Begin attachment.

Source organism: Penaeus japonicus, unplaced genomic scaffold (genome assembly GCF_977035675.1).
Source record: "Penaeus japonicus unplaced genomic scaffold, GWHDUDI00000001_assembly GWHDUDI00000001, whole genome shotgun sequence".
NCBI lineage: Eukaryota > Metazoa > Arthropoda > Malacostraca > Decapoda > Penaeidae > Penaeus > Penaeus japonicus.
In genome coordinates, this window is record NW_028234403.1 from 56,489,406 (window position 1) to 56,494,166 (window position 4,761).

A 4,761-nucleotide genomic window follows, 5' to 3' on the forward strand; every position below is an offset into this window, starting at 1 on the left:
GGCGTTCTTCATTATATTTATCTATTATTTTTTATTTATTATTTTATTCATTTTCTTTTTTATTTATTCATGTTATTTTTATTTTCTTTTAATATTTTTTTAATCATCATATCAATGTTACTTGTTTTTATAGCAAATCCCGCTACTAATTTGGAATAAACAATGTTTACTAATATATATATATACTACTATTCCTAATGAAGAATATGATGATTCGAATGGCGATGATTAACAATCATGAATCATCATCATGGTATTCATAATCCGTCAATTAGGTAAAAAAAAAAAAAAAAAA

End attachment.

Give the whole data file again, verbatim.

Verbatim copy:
Source organism: Penaeus japonicus, unplaced genomic scaffold (genome assembly GCF_977035675.1).
Source record: "Penaeus japonicus unplaced genomic scaffold, GWHDUDI00000001_assembly GWHDUDI00000001, whole genome shotgun sequence".
NCBI lineage: Eukaryota > Metazoa > Arthropoda > Malacostraca > Decapoda > Penaeidae > Penaeus > Penaeus japonicus.
In genome coordinates, this window is record NW_028234403.1 from 56,489,406 (window position 1) to 56,494,166 (window position 4,761).

A 4,761-nucleotide genomic window follows, 5' to 3' on the forward strand; every position below is an offset into this window, starting at 1 on the left:
GGCGTTCTTCATTATATTTATCTATTATTTTTTATTTATTATTTTATTCATTTTCTTTTTTATTTATTCATGTTATTTTTATTTTCTTTTAATATTTTTTTAATCATCATATCAATGTTACTTGTTTTTATAGCAAATCCCGCTACTAATTTGGAATAAACAATGTTTACTAATATATATATATACTACTATTCCTAATGAAGAATATGATGATTCGAATGGCGATGATTAACAATCATGAATCATCATCATGGTATTCATAATCCGTCAATTAGGTAAAAAAAAAAAAAAAAAA